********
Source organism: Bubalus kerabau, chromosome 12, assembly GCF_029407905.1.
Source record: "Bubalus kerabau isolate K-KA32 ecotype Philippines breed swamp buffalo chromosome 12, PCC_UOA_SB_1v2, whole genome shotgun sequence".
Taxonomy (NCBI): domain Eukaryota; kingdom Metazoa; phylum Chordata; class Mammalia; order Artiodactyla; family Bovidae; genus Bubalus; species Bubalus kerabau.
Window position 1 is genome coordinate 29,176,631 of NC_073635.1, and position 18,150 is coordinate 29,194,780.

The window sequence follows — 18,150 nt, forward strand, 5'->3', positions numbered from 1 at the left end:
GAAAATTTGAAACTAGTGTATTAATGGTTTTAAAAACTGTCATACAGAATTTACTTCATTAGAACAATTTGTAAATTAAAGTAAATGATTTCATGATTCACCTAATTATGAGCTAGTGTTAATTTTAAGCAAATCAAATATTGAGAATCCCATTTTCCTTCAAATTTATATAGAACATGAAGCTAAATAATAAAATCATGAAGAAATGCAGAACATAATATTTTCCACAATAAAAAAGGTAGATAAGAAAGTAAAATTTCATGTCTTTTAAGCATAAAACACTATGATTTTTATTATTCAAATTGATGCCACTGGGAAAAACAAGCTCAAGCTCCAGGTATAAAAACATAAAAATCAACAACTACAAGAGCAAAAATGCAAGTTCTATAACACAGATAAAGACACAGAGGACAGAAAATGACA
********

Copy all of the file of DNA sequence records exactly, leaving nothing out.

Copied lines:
Source organism: Bubalus kerabau, chromosome 12, assembly GCF_029407905.1.
Source record: "Bubalus kerabau isolate K-KA32 ecotype Philippines breed swamp buffalo chromosome 12, PCC_UOA_SB_1v2, whole genome shotgun sequence".
Taxonomy (NCBI): domain Eukaryota; kingdom Metazoa; phylum Chordata; class Mammalia; order Artiodactyla; family Bovidae; genus Bubalus; species Bubalus kerabau.
Window position 1 is genome coordinate 29,176,631 of NC_073635.1, and position 18,150 is coordinate 29,194,780.

The window sequence follows — 18,150 nt, forward strand, 5'->3', positions numbered from 1 at the left end:
GAAAATTTGAAACTAGTGTATTAATGGTTTTAAAAACTGTCATACAGAATTTACTTCATTAGAACAATTTGTAAATTAAAGTAAATGATTTCATGATTCACCTAATTATGAGCTAGTGTTAATTTTAAGCAAATCAAATATTGAGAATCCCATTTTCCTTCAAATTTATATAGAACATGAAGCTAAATAATAAAATCATGAAGAAATGCAGAACATAATATTTTCCACAATAAAAAAGGTAGATAAGAAAGTAAAATTTCATGTCTTTTAAGCATAAAACACTATGATTTTTATTATTCAAATTGATGCCACTGGGAAAAACAAGCTCAAGCTCCAGGTATAAAAACATAAAAATCAACAACTACAAGAGCAAAAATGCAAGTTCTATAACACAGATAAAGACACAGAGGACAGAAAATGACA